R. Bracewell, The Fourier Transform and its Applications (McGraw-Hill, New York, 1965).

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Figures (7)

Fig. 1
Fig. 1

Uncertainties of determination of the peak of a Fabry-Perot profile measured by the equal-noise method, expressed as contours of the standard deviation of the equivalent wind (109-m/sec units), as a function of the normalized source and etalon widths with the normalized aperture as a parameter. The last is indicated in the lower right corner of each panel. The increasing value contours are separated by a factor of 21/2 beginning with the marked value.

Fig. 2
Fig. 2

Uncertainties of determination of temperature from a Fabry-Perot profile measured by the equal-noise method. The uncertainties are expressed as the ratio of the standard deviation of determination to the temperature. Same conditions as Fig. 1.

Fig. 3
Fig. 3

Uncertainties of determination of the peak of a Fabry-Perot profile measured with the equal-noise method. Same conditions as Fig. 1, except the uncertainties are for unit time.

Fig. 4
Fig. 4

Uncertainties of determination of temperature from a Fabry-Perot profile measured by the equal-noise method. Same conditions as Fig. 1, except the uncertainties are for unit time.

Fig. 5
Fig. 5

Minimum uncertainties of determination for wind and temperature for an equal-noise measurement of a Fabry-Perot profile as a function of the normalized scanning aperture.

Fig. 6
Fig. 6

Optimum normalized widths for the etalon and source as a function of the normalized aperture for the equal-noise method.

Fig. 7
Fig. 7

Values of the nondimensional quantity f(ak) used to determine the time of measurement of an equal-noise experiment as a function of the normalized source and etalon widths with the normalized aperture as a parameter. The last is indicated in the lower right corner of each panel. The increasing value contours are separated by a factor of 21/2 beginning with the marked value.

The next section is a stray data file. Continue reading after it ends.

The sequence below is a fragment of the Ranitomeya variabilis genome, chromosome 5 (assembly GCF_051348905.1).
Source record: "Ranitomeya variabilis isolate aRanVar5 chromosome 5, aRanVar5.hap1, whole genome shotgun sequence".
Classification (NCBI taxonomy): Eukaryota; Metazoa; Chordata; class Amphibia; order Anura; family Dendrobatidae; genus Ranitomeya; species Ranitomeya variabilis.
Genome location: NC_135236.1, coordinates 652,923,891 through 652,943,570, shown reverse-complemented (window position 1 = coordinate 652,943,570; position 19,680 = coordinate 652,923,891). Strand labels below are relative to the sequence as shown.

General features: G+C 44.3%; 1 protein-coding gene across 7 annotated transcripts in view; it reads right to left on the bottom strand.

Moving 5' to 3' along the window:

Equations (31)

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P ( x ) = Q p ( x ) ,
Q = I A ε τ L 4 π f * n 0 1 [ 1 A ( 1 R ) 1 ] 2 ( 1 R ) ( 1 + R ) 1 ,
p ( x ) = 1 + J + 2 k = 1 k = N a k cos [ 2 π k ( x x 0 ) T 1 ] ,
J = B I 1 .
S = P ( x i ) t i = P ( x 0 ) t 0 = Q p ( x i ) t i ,
P ( x i ) = S t i 1 .
σ υ 2 = [ 8 π 2 c 2 n 0 2 T S k = 1 k = N e k ( a k k ) 2 ] 1 ,
σ τ 2 τ 2 = { 2 π 4 [ ln ( 2 ) ] 2 ( d g * ) 4 T S W τ } 1 ,
e k = [ ( 1 + J ) 2 2 ( 1 + J ) a 2 k + 2 l = 1 l = N a l 2 2 l = 1 l = N a 2 k + l a l l = 1 l = 2 k 1 a 2 k l a l ] 1 .
W τ = k = 1 k = N k 4 w k ( k = 1 k = N k 2 w k ) 2 ( k = 1 k = N w k ) 1 ,
w k = a k 2 [ ( 1 + J ) 2 + 2 ( 1 + J ) a 2 k + 2 l = 1 l = N a l 2 + l = 1 l = 2 k 1 a 2 k l a l + 2 l = 1 l = N a 2 k + l a l ] 1 .
σ υ 2 T S n 0 2 ( d g * ) 2 = [ 8 π 2 c 2 ( d g * ) 2 k = 1 k = N e k ( a k k ) 2 ] 1 ,
σ τ 2 τ 2 T S = [ 2 π 4 [ ln ( 2 ) ] 2 ( d g * ) 4 W τ ] 1 .
t i = p ( x 0 ) [ p ( x i ) ] 1 t 0 ,
i = 0 i = T t i = p ( x 0 ) t 0 i = 0 i = T [ p ( x i ) ] 1 .
S = Q p ( x 0 ) t 0 = Q i = 0 i = T t i { i = 0 i = T [ p ( x i ) ] 1 } 1 .
σ υ 2 I A τ L ε n 0 ( d g * ) 2 i = 0 i = T t i = T 1 i = 0 i = T [ p ( x i ) ] 1 × { 32 π 3 c 2 ( d g * ) 2 f * [ 1 A ( 1 R ) 1 ] 2 × ( 1 R ) ( 1 + R ) 1 k = 1 k = N e k ( a k k ) 2 } 1 ,
σ τ 2 τ 2 I A τ L ε n 0 1 i = 0 i = T t i = T 1 i = 0 i = T [ p ( x i ) ] 1 × { 8 π 5 [ ln ( 2 ) ] 2 ( d g * ) 4 f * [ 1 A ( 1 R ) 1 ] 2 × ( 1 R ) ( 1 + R ) 1 W τ } 1 .
T 1 i = 0 i = T [ p ( x i ) ] 1 = f ( a k ) ,
i = 0 i = T t i = T S Q 1 f ( a k ) ,
Y ( x i ) = Y o exp ( c l k x ) = Y 0 exp { c l k exp [ ( x i x 0 ) 2 / G 2 ] } ,
σ Y ( x i ) 2 = Y ( x i ) .
S = Y ( x i ) t i .
σ t i 2 = t i 2 S 1 .
Y ( x i ) = S t i 1 ,
σ Y ( x i ) 2 = [ Y ( x i ) ] 2 S 1 .
ln [ Y ( x i ) ] = ln ( Y 0 ) c l k exp [ ( x i x 0 ) 2 / G 2 ] ,
σ ln [ Y ( x i ) ] 2 = S 1 .
ln { Y 0 [ Y ( x i ) ] 1 } = c l k exp [ ( x x 0 ) 2 / G 2 ] ,
σ ln { Y 0 [ Y ( x i ) ] 1 } 2 = S 1 ,
σ ln { Y 0 [ Y ( x i ) ] 1 } 2 [ Y ( x i ) ] 1 ,